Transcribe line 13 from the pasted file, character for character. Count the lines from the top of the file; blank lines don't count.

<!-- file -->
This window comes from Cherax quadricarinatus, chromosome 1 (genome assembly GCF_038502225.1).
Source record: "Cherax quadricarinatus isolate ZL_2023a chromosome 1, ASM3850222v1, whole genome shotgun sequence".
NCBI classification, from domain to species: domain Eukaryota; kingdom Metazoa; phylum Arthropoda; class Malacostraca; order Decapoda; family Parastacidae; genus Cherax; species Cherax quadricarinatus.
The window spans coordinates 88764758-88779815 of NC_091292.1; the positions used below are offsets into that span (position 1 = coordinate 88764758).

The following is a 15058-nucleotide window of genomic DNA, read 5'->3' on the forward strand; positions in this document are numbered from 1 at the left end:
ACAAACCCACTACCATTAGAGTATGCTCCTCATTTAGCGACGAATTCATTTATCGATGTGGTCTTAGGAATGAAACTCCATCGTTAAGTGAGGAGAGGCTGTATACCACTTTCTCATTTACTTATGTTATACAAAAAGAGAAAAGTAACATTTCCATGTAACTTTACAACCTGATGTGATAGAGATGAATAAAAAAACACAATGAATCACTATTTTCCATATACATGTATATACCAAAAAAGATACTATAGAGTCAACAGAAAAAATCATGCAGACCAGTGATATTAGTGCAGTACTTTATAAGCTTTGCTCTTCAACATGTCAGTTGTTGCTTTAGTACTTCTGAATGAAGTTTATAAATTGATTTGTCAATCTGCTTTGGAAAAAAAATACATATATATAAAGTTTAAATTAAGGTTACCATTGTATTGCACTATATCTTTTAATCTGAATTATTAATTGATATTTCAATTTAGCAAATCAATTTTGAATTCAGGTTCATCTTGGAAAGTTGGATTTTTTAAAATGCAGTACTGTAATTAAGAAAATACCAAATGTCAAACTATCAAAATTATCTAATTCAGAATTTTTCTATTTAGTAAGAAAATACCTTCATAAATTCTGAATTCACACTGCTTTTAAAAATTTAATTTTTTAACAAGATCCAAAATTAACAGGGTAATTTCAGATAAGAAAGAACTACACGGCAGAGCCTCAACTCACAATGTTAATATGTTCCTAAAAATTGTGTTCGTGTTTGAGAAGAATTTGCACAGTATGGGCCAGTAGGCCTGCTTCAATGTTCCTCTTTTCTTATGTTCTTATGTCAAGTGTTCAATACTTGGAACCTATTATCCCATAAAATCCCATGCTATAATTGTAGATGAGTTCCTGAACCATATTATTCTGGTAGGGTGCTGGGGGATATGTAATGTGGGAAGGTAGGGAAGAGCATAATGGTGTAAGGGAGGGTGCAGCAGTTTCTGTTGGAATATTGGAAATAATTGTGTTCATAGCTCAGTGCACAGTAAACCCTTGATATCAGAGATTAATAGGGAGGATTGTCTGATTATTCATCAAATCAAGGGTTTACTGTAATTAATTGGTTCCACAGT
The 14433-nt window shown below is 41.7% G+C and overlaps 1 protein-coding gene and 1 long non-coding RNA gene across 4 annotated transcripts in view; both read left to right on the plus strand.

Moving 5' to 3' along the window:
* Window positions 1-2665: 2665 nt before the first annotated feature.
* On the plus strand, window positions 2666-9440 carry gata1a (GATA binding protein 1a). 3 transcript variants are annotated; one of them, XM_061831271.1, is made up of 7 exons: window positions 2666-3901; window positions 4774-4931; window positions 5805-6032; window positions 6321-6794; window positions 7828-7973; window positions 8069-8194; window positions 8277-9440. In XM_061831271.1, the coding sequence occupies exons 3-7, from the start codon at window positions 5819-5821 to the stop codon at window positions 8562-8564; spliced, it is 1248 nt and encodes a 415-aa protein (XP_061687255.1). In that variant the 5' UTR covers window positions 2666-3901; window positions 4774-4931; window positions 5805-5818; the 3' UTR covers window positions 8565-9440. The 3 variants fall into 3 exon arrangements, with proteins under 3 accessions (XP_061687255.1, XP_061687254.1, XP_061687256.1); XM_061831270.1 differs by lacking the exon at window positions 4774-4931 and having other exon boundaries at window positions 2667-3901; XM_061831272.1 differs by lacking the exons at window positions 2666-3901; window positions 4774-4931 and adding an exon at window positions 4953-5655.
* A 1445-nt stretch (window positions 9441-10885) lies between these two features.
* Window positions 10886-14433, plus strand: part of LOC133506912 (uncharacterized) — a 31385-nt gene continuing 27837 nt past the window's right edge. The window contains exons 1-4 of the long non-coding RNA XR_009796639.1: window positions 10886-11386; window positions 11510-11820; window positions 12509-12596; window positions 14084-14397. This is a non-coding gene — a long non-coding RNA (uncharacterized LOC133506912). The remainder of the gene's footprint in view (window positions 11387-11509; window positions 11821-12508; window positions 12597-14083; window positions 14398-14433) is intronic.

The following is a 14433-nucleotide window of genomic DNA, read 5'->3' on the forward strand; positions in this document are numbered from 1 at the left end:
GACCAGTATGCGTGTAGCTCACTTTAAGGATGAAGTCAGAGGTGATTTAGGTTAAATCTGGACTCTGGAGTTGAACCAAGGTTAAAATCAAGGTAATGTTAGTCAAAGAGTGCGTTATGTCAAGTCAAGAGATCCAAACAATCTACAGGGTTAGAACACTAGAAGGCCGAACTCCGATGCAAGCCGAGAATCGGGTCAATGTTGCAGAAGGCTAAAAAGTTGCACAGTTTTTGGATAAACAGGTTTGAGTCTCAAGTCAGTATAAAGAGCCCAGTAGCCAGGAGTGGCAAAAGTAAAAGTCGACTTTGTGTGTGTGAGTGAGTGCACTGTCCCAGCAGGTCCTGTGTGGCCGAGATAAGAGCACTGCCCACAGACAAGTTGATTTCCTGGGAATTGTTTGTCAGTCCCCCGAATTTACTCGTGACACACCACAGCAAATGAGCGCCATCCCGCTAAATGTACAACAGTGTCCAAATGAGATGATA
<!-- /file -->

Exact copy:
The following is a 14433-nucleotide window of genomic DNA, read 5'->3' on the forward strand; positions in this document are numbered from 1 at the left end: